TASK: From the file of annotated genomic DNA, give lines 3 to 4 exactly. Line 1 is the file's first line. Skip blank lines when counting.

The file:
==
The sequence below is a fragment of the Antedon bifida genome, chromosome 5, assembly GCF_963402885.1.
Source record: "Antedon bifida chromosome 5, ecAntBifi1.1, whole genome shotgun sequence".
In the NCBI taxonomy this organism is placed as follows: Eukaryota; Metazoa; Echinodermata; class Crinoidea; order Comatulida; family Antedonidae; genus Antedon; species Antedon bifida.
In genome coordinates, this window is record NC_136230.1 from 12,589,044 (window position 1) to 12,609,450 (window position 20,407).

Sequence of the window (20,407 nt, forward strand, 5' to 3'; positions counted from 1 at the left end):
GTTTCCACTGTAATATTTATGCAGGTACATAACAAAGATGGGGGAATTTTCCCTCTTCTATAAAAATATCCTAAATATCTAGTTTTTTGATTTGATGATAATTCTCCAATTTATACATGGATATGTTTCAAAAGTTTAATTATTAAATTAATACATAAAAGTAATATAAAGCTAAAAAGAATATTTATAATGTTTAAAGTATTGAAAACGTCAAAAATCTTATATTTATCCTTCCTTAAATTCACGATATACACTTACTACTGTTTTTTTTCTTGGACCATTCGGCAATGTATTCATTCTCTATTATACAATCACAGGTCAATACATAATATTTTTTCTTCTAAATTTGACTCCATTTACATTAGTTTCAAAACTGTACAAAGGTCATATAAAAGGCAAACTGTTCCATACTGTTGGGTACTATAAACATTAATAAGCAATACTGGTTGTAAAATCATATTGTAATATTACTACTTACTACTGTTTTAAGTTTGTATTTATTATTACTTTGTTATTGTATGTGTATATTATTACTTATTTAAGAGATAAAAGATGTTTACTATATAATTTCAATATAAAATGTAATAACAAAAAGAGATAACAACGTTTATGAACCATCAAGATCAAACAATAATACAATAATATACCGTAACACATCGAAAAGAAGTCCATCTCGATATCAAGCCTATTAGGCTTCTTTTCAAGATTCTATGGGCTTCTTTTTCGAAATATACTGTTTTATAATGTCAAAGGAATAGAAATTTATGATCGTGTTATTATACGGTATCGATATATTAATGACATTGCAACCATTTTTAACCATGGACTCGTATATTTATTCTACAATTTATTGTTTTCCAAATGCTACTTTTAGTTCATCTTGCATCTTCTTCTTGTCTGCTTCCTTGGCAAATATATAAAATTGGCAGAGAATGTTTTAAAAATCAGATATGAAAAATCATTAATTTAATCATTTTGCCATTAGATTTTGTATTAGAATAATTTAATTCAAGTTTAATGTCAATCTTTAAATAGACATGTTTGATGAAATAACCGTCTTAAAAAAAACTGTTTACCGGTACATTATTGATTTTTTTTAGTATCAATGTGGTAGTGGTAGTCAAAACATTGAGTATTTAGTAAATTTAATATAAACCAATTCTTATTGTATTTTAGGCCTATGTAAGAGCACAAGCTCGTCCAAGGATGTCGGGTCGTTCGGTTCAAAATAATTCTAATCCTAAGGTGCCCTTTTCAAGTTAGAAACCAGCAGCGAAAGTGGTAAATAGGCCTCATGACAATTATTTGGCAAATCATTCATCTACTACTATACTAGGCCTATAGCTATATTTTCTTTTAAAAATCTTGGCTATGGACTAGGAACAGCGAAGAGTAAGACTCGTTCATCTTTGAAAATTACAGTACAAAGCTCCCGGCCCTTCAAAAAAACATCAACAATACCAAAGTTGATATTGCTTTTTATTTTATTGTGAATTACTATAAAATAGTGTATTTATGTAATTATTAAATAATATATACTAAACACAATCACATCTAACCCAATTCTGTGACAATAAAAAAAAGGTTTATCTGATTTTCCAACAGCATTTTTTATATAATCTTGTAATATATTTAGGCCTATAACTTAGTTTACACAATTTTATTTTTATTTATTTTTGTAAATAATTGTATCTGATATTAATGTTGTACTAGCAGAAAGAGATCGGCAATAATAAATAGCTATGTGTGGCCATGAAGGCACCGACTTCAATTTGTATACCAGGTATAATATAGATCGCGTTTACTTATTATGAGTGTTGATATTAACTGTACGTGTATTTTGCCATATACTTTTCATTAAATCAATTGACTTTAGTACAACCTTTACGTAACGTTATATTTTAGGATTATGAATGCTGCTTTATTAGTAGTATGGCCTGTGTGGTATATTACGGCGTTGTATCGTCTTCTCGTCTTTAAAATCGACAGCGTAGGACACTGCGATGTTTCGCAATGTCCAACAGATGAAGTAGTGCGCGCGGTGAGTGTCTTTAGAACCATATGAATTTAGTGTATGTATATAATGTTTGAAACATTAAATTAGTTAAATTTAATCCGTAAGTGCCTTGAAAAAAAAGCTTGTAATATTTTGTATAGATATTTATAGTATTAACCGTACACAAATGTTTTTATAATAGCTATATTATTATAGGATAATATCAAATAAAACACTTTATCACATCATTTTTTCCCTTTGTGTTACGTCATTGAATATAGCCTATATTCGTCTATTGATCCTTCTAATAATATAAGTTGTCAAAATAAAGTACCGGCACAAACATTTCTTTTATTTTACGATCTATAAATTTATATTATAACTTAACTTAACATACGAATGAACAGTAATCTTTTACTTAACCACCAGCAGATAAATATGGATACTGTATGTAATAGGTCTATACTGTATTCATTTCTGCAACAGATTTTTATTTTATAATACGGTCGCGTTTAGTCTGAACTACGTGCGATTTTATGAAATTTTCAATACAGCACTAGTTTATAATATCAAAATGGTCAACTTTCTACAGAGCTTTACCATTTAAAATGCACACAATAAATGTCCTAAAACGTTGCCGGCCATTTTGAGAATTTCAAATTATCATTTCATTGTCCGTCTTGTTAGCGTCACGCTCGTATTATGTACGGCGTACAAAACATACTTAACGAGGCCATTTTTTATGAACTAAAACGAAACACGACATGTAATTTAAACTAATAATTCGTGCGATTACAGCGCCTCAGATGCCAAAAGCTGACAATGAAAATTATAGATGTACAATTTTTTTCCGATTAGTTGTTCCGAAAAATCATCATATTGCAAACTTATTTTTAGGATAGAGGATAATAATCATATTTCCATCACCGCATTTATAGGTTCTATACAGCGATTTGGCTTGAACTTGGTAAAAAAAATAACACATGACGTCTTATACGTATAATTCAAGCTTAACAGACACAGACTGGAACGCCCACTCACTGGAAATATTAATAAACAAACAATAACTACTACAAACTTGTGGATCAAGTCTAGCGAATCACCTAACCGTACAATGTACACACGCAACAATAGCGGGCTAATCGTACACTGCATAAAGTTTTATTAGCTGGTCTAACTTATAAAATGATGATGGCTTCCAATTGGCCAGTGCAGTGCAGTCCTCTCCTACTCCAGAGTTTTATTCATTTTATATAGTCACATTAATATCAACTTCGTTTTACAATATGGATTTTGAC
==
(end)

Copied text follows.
In the NCBI taxonomy this organism is placed as follows: Eukaryota; Metazoa; Echinodermata; class Crinoidea; order Comatulida; family Antedonidae; genus Antedon; species Antedon bifida.
In genome coordinates, this window is record NC_136230.1 from 12,589,044 (window position 1) to 12,609,450 (window position 20,407).